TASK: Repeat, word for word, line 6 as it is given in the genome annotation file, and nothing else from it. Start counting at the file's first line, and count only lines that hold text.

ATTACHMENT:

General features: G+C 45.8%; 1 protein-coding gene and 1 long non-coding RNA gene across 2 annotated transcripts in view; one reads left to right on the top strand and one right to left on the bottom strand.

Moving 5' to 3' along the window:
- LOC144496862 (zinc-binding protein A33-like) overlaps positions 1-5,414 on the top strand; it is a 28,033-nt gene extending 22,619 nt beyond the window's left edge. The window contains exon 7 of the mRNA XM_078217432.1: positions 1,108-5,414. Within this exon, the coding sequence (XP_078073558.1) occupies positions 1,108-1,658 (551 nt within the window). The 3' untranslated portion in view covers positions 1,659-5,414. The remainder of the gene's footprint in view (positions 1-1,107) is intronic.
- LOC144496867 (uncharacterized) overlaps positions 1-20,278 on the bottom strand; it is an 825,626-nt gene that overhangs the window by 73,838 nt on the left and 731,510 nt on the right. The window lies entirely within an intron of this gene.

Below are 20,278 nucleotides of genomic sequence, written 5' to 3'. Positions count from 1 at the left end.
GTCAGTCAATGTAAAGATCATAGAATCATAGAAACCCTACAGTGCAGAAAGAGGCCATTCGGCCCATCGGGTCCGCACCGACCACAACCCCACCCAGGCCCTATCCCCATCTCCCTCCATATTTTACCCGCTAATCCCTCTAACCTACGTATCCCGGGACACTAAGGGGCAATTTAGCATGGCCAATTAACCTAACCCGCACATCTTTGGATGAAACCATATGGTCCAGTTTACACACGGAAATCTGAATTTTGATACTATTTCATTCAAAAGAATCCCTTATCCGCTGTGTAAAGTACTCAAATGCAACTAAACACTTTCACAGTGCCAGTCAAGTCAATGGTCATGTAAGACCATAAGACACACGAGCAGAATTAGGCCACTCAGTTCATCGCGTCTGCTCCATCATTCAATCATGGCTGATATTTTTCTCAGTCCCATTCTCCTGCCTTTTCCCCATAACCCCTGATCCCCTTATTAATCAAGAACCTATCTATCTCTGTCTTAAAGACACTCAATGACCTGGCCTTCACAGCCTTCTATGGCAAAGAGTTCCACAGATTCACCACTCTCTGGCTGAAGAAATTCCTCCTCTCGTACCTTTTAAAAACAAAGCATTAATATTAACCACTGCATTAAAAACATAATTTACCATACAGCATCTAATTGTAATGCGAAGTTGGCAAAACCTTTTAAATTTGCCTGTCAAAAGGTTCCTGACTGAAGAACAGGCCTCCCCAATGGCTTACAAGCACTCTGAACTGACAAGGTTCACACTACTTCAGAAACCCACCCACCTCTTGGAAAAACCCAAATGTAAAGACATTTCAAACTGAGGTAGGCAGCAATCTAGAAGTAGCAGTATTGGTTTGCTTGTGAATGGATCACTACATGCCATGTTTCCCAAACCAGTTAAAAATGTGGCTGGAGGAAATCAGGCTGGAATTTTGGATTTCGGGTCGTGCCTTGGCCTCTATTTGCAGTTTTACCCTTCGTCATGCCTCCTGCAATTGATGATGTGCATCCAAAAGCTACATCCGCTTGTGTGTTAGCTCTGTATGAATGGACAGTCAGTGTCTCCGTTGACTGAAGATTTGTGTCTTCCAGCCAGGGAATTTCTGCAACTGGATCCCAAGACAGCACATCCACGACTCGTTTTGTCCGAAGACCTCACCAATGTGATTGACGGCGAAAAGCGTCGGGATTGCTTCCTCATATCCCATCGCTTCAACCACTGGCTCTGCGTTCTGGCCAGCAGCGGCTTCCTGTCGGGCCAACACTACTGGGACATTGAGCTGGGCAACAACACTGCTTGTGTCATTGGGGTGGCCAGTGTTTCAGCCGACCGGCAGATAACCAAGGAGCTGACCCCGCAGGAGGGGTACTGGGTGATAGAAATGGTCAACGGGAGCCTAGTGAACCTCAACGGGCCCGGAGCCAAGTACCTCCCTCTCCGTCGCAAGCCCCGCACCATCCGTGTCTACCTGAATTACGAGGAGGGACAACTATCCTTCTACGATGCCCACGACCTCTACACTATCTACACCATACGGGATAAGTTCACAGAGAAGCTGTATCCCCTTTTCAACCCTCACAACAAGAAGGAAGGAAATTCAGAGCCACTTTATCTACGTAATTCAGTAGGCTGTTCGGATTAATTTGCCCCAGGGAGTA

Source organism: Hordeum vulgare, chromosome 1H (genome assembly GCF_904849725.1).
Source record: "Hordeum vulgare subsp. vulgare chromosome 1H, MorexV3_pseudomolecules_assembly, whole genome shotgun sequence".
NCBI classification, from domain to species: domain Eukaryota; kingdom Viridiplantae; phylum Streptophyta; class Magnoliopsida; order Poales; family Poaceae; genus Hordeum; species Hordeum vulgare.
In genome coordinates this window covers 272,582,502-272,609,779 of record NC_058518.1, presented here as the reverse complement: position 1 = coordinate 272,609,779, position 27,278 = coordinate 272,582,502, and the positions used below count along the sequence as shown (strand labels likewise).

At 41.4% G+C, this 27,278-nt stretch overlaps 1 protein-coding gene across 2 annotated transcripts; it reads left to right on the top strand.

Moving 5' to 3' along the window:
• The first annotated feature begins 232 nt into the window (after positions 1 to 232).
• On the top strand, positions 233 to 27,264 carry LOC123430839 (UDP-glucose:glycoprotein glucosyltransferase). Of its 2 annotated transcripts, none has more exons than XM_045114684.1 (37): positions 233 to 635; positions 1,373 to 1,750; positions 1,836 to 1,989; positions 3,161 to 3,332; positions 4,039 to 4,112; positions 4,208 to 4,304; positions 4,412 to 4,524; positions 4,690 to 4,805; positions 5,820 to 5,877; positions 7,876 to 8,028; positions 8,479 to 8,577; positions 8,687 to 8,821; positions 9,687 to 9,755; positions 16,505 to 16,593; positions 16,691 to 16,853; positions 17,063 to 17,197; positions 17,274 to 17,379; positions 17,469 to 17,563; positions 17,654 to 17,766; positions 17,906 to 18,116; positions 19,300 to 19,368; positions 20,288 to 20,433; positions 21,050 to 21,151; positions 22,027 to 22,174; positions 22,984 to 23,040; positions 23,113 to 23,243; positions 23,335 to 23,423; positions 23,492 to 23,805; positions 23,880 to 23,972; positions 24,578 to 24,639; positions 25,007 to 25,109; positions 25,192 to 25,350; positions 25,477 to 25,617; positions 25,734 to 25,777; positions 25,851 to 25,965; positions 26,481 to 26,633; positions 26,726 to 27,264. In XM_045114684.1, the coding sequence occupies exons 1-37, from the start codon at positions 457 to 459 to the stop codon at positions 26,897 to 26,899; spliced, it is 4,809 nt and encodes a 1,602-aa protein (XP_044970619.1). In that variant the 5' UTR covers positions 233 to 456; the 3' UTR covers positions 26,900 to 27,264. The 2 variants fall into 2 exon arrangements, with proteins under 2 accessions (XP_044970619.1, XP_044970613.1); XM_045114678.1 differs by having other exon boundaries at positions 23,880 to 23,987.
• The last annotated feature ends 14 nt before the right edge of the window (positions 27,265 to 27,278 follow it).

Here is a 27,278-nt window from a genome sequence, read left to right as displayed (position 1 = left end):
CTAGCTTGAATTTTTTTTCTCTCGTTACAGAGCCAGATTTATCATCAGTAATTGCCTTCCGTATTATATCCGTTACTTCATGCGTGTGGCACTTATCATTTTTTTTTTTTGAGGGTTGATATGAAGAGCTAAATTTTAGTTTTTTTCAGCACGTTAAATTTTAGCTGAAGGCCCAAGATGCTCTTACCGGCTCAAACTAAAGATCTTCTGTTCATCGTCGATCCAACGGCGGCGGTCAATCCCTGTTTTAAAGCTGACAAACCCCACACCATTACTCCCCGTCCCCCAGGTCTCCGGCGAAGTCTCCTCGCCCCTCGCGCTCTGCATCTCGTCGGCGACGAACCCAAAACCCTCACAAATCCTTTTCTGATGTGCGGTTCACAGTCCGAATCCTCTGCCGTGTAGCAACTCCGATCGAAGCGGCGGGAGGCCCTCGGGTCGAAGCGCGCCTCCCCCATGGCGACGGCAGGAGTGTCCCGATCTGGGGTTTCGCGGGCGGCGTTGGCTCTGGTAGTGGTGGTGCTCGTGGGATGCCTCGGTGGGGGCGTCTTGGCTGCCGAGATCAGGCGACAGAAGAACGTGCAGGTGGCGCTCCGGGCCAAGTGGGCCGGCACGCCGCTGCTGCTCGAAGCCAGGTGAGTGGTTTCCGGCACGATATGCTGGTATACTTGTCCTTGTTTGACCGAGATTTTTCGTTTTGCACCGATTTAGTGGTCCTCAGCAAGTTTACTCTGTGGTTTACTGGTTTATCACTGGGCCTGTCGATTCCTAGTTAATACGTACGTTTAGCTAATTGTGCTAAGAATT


GTCAGTCAATGTAAAGATCATAGAATCATAGAAACCCTACAGTGCAGAAAGAGGCCATTCGGCCCATCGGGTCCGCACCGACCACAACCCCACCCAGGCCCTATCCCCATCTCCCTCCATATTTTACCCGCTAATCCCTCTAACCTACGTATCCCGGGACACTAAGGGGCAATTTAGCATGGCCAATTAACCTAACCCGCACATCTTTGGATGAAACCATATGGTCCAGTTTACACACGGAAATCTGAATTTTGATACTATTTCATTCAAAAGAATCCCTTATCCGCTGTGTAAAGTACTCAAATGCAACTAAACACTTTCACAGTGCCAGTCAAGTCAATGGTCATGTAAGACCATAAGACACACGAGCAGAATTAGGCCACTCAGTTCATCGCGTCTGCTCCATCATTCAATCATGGCTGATATTTTTCTCAGTCCCATTCTCCTGCCTTTTCCCCATAACCCCTGATCCCCTTATTAATCAAGAACCTATCTATCTCTGTCTTAAAGACACTCAATGACCTGGCCTTCACAGCCTTCTATGGCAAAGAGTTCCACAGATTCACCACTCTCTGGCTGAAGAAATTCCTCCTCTCGTACCTTTTAAAAACAAAGCATTAATATTAACCACTGCATTAAAAACATAATTTACCATACAGCATCTAATTGTAATGCGAAGTTGGCAAAACCTTTTAAATTTGCCTGTCAAAAGGTTCCTGACTGAAGAACAGGCCTCCCCAATGGCTTACAAGCACTCTGAACTGACAAGGTTCACACTACTTCAGAAACCCACCCACCTCTTGGAAAAACCCAAATGTAAAGACATTTCAAACTGAGGTAGGCAGCAATCTAGAAGTAGCAGTATTGGTTTGCTTGTGAATGGATCACTACATGCCATGTTTCCCAAACCAGTTAAAAATGTGGCTGGAGGAAATCAGGCTGGAATTTTGGATTTCGGGTCGTGCCTTGGCCTCTATTTGCAGTTTTACCCTTCGTCATGCCTCCTGCAATTGATGATGTGCATCCAAAAGCTACATCCGCTTGTGTGTTAGCTCTGTATGAATGGACAGTCAGTGTCTCCGTTGACTGAAGATTTGTGTCTTCCAGCCAGGGAATTTCTGCAACTGGATCCCAAGACAGCACATCCACGACTCGTTTTGTCCGAAGACCTCACCAATGTGATTGACGGCGAAAAGCGTCGGGATTGCTTCCTCATATCCCATCGCTTCAACCACTGGCTCTGCGTTCTGGCCAGCAGCGGCTTCCTGTCGGGCCAACACTACTGGGACATTGAGCTGGGCAACAACACTGCTTGTGTCATTGGGGTGGCCAGTGTTTCAGCCGACCGGCAGATAACCAAGGAGCTGACCCCGCAGGAGGGGTACTGGGTGATAGAAATGGTCAACGGGAGCCTAGTGAACCTCAACGGGCCCGGAGCCAAGTACCTCCCTCTCCGTCGCAAGCCCCGCACCATCCGTGTCTACCTGAATTACGAGGAGGGACAACTATCCTTCTACGATGCCCACGACCTCTACACTATCTACACCATACGGGATAAGTTCACAGAGAAGCTGTATCCCCTTTTCAACCCTCACAACAAGAAGGAAGGAAATTCAGAGCCACTTTATCTACGTAATTCAGTAGGCTGTTCGGATTAATTTGCCCCAGGGAGTA